Her story also, it turned out, contained a lot of factual lies. She claimed that her husband and his boyfriend had sole custody of their two small children, and that all of her rights had been trumped in court by the judge insisting that the gay couple’s civil rights overrode her religious beliefs. When the paper that published the op-ed got around the fact-checking it (but only after other people, including the ex-husband, wrote in to complain) it was found that she had primary custody of the children, and her ex had regular visiting rights. Records indicated that she had refused to let the father see the children after he started living with his boyfriend, and that the court had told her she couldn’t deny him visitation rights.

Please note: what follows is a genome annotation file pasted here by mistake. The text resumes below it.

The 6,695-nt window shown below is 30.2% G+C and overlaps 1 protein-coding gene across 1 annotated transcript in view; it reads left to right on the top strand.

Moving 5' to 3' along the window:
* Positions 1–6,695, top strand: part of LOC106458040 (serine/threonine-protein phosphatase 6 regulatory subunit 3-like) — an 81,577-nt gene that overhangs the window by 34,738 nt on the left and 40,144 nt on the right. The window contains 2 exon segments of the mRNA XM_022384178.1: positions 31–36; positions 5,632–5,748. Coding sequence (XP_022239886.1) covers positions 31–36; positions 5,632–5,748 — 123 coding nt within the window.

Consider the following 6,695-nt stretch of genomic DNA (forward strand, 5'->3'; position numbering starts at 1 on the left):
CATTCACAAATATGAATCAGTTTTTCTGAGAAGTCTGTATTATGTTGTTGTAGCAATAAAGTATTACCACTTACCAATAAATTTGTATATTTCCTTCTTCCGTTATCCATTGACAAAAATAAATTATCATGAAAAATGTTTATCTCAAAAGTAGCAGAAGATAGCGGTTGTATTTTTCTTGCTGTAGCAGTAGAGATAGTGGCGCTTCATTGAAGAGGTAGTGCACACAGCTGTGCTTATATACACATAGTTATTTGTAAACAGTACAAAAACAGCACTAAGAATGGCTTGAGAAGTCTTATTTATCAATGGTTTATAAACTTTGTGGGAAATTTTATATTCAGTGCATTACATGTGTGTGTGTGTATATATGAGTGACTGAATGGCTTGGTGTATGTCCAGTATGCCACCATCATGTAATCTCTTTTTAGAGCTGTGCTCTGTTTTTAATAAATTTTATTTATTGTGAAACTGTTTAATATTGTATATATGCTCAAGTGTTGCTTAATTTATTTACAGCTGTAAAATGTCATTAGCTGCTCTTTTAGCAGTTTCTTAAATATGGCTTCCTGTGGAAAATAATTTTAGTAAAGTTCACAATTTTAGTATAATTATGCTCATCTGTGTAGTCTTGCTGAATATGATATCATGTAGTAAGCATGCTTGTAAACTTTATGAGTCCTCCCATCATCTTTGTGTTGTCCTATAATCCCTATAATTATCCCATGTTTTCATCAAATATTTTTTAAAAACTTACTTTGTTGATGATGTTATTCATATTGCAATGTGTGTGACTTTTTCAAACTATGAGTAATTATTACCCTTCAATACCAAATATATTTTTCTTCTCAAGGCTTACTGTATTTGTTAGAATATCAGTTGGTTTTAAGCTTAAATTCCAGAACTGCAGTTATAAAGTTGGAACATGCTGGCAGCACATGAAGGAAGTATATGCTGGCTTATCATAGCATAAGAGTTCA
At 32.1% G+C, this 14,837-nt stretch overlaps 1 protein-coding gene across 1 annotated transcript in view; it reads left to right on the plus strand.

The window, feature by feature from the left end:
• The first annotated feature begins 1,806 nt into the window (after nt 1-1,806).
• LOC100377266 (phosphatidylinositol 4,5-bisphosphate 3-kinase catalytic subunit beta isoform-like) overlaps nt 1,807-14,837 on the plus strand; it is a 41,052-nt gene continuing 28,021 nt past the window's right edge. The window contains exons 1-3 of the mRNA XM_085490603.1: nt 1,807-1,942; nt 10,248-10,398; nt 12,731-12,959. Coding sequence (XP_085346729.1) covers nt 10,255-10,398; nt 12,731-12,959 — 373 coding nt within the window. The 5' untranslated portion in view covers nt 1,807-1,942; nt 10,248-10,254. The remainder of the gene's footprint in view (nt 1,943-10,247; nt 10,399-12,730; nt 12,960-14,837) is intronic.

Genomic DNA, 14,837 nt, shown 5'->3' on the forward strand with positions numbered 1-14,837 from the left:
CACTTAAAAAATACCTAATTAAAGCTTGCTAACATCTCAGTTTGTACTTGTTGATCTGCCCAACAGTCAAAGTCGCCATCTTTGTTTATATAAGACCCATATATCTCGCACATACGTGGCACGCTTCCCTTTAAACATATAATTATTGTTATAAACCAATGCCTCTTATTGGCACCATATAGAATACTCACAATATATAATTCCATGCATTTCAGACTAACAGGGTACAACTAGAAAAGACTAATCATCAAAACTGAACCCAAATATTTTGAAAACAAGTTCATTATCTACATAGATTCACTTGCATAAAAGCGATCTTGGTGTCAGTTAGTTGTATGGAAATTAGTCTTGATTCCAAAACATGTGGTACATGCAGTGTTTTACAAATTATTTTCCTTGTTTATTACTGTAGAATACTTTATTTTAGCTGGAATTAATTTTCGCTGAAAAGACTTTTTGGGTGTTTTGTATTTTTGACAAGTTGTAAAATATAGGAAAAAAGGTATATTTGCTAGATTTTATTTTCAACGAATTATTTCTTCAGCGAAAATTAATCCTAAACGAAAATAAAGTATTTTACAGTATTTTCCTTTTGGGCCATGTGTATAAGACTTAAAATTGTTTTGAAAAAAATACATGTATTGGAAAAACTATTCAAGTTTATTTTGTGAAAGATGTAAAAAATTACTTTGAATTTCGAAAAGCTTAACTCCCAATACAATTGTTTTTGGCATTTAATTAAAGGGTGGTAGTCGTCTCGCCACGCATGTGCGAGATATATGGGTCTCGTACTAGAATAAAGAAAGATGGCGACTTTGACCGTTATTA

Frankly, it was a surprise that the court allowed him to keep the visitation rights under those circumstances, because usually judges in such conservative states go the other way—insisting that the gay parent only visit the children without their new partner, and are only allowed to have the children stay with them if the new partner is not present. Which is why that part of the editorial was transparently false to most everyone who read it.

Did she exaggerate because she thought it would make her case more sympathetic? Perhaps. I think it’s more of a bit of self-deception. In order to cling to her non-rational notions of how the world in general and her life in particular should be, she has to perceive any recognition of her ex as anything other than an evil monstrous sinful being as a complete defeat of her rights.